Virtually all theme parks showcase the dark side for their Halloween events, with walk-through haunted houses that go for the jugular – figuratively and literally. But Disney World‘s Magic Kingdom, home of princesses, fairies, pixie dust, and the innocuous “It’s a Small World,” foregoes chainsaw-wielding zombies and PG-13 gore, and focuses on what it does best: parades, fireworks, shows, and E-Ticket rides. To dispel any ambiguity, The Mouse calls its fall event “Mickey’s Not-So-Scary Halloween Party.”
Guests of all ages are encouraged to come in costume, and the park’s streets are teeming with people outfitted in clever garb. On the evening I attended, an utterly convincing Princess Leia, circa 1977’s original “Star Wars,” walked past an entire grim, grinning family that looked like it had escaped from the Haunted Mansion. I questioned the parenting skills of a woman dressed as Cruella de Vil as she assembled her litter of children made up as cute Dalmatians.
Whether they are in costume or not, visitors can go trick-or-treating at locations throughout the Magic Kingdom. The park provides bags, and cast members are generous as they dole out fistfuls of candy treats.
In Frontierland, a character known as Cactus-Flower Cate corrals a posse of costumed kids for an impromptu promenade that serves as a warm-up to Mickey’s Boo-to-You Halloween Parade. One of the highlights of the party, the main-event procession is packed with 175 performers.
Many of the characters rarely appear at the parks, including the hyenas from “The Lion King” and gravediggers from the Haunted Mansion who drag spark-making shovels in unison. On their float, Mickey, Minnie, Donald, and Goofy are themselves in costume for Halloween. The parade kicks off with the Headless Horseman galloping down the street. Despite the event’s title, that’s a tad more than not-so-scary.
Also kind of scary: Space Mountain, which offers rides in total darkness at the party. With all of the effects and all of the lights shut off from start to finish, the experience, which is new this year, is disorienting. People are often surprised to learn that the famous coaster pokes along at a top speed of 27 mph. That wouldn’t get you a traffic ticket in a school zone, but in the inky blackness (of deep space?), it feels disarmingly out of control. With no distracting effects and no way to anticipate what’s coming next, passengers are left to contemplate Space Mountain’s new, hard-driving soundtrack that Disney introduced for the party along with the rough ride that the aging steel coaster delivers.
Pirates of the Caribbean gets a Halloween makeover this year as well with the introduction of Gunpowder Pete, a live actor inserted among the yo-hoing, animatronic buccaneers. Townspeople warn guests in the queue to be on the lookout for the marauding rascal. More Borscht Belt comedian than foreboding villain, Pete keeps up a steady patter with passing boatloads of passengers. Sample line: “If you think you’ll catch me, you’re living in Fantasyland.”
One of the selling points of the separate-admission nighttime event (which costs $75 to $125 for adult tickets, depending on the date) is that attendance is limited, and lines are kept to a minimum for the select rides that are open. Many of the attractions were walk-ons or had short waits when I visited, but the lines did swell for a few of the more popular ones. At one point, for example, Pirates posted a 30-minute wait. Another in-demand ride was the Mad Tea Party, which features trippy lights and effects to accompany the spinning teacups at this year’s Halloween party.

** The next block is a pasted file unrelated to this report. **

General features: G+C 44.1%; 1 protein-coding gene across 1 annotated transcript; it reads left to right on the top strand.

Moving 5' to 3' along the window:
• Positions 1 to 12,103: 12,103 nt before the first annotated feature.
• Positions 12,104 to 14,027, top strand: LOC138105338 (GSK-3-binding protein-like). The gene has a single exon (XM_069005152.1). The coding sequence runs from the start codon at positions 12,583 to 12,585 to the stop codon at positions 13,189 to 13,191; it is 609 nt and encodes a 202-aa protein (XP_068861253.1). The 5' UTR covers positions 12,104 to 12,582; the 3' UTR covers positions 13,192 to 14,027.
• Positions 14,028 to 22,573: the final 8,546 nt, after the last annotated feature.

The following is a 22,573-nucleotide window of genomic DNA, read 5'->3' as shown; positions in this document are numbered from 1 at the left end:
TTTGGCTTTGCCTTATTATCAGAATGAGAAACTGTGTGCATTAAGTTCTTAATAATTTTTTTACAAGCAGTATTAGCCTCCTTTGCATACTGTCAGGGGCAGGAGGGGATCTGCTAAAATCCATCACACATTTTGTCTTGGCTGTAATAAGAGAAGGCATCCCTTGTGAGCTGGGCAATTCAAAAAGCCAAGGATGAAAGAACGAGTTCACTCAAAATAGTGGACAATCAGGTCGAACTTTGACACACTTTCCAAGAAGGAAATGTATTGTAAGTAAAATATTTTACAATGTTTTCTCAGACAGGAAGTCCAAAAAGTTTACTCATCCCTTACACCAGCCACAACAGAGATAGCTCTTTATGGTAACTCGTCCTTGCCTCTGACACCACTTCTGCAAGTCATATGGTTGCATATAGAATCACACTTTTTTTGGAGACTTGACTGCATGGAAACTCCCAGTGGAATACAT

It wouldn’t be a Disney park party without fireworks, and “Happy HalloWishes” delivers. The show features the company’s animated villains and offers synchronized pyrotechnics that light up the skies above Cinderella Castle. Like most of the nighttime spectaculars that Disney presents, the show includes digital projections. But Happy HalloWishes’ visual media is minimal compared to other park productions.
There are lots of characters, including some of Disney’s more obscure ones, available across the Magic Kingdom to meet and greet visitors. As is the norm at the parks these days, some hold court in designated places, and cast members help keep the proceedings orderly. But in a return to a mostly abandoned Disney tradition, many characters roam the streets and welcome chance encounters with guests.
Speaking of obscure characters, the event’s show, “Hocus Pocus Villain Spectacular,” reprises the Sanderson Sisters from the live-action movie starring Bette Midler. Although “Hocus Pocus” opened in theaters 25 years ago, the movie has become a cult classic according to Denise Case, show director for Disney Parks Live Entertainment. “It’s part of a Halloween tradition for a lot of families to watch the movie on television,” she explains. “Its following, especially among millennials, is strong.” Now in its fourth year at the Halloween party, the show, like the film, includes music, lots of comedy, and a touch of villainy.
Might Disney, with its vast array of movies and characters, consider developing walk-through haunted houses like its competitors, perhaps for a separate event at another Disney World park? Disney’s Hollywood Studios would seem to be an ideal spot to stage something a bit scarier and edgier. Case doesn’t know what the future might hold, but she thinks the Magic Kingdom’s Not-So-Scary party fills an important niche. “It’s a great alternative to other parks’ Halloween offerings.”
Then again, Disney’s Hollywood Studios will embrace the dark side when it welcomes Star Wars: Galaxy’s Edge. There’s bound to be some scares when the intergalactic forces of good and evil clash in the rabidly anticipated new themed land that’s set to open late next year.
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